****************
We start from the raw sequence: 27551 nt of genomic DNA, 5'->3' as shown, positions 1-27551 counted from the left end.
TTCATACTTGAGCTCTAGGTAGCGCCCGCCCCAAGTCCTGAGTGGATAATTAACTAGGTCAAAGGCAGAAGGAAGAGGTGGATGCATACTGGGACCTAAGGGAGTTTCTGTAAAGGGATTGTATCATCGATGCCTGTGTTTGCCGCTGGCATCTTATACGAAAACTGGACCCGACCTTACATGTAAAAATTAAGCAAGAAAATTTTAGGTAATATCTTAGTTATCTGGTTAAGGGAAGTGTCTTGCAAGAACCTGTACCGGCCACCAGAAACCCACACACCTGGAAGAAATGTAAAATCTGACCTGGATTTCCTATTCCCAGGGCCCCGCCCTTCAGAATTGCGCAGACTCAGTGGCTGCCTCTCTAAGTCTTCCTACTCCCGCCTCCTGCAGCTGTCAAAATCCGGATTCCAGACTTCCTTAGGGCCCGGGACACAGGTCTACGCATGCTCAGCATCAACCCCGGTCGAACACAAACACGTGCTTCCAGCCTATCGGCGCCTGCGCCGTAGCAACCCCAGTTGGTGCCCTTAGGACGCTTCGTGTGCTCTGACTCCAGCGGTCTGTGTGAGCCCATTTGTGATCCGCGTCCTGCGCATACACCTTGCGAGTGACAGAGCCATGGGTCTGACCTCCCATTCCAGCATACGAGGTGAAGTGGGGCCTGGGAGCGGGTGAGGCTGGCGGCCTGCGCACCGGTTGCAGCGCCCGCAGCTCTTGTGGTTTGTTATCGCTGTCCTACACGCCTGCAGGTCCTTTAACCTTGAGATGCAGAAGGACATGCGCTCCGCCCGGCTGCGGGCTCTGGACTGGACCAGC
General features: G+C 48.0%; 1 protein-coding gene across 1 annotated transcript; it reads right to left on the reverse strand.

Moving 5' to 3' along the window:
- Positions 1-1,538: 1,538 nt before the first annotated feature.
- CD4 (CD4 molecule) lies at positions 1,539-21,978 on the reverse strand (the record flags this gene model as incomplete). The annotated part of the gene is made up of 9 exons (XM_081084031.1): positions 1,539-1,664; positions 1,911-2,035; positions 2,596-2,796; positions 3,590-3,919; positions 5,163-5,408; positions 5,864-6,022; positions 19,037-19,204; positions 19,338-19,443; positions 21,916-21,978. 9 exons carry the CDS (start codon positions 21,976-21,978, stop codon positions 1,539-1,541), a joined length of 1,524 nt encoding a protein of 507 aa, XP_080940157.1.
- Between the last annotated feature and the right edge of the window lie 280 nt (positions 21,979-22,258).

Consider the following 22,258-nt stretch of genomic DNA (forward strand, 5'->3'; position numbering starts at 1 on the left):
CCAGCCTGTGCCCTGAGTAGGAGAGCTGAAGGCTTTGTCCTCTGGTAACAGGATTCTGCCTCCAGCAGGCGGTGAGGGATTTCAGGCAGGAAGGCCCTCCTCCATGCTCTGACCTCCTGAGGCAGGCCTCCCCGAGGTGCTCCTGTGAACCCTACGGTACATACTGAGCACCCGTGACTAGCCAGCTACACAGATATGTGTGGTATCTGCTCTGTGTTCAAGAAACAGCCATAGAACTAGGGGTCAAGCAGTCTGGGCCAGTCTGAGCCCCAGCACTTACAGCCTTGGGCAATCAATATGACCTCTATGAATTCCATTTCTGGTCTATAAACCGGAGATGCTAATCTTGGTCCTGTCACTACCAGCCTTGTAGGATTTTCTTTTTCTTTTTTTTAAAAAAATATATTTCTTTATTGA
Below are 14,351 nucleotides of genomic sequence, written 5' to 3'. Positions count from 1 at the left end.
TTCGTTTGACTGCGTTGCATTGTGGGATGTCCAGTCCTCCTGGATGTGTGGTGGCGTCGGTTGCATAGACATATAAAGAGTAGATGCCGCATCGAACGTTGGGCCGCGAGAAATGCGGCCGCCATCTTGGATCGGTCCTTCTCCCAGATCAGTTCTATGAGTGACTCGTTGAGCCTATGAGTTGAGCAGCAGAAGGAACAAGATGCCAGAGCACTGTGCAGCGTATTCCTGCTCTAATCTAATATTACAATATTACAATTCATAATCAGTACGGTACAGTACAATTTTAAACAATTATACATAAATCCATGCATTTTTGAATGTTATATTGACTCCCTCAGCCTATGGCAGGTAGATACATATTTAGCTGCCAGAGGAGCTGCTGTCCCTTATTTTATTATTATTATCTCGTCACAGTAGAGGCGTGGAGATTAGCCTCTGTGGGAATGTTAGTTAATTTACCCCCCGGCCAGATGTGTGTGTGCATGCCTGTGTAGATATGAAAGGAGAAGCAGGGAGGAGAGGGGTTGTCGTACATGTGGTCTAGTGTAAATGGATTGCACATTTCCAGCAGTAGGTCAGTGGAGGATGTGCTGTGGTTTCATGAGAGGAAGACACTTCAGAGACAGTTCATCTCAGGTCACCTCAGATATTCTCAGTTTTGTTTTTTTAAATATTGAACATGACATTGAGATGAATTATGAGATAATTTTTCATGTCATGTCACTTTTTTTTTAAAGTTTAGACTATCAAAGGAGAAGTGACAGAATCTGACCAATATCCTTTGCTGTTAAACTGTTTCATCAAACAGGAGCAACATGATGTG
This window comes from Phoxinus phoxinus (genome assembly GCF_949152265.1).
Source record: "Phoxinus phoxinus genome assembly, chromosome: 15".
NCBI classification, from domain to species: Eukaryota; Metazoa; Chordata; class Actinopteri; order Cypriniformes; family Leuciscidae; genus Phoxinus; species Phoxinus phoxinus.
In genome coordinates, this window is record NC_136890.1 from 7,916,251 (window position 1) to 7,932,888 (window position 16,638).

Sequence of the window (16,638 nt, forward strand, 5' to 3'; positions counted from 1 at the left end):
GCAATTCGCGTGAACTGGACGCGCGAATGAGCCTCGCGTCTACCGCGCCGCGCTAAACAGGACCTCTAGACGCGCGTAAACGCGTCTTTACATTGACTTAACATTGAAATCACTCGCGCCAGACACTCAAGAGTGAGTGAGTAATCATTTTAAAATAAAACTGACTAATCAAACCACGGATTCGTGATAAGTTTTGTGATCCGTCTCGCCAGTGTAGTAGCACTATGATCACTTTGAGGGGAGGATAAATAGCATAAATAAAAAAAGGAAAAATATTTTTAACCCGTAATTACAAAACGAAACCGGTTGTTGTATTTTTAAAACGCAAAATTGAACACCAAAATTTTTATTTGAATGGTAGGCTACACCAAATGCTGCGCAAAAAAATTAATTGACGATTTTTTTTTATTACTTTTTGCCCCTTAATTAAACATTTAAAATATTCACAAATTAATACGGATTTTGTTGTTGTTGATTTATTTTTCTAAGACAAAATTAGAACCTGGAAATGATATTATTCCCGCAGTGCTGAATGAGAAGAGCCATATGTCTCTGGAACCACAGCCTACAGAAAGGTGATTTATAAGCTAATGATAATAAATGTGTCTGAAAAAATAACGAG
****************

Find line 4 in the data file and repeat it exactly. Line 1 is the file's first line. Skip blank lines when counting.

Moving 5' to 3' along the window: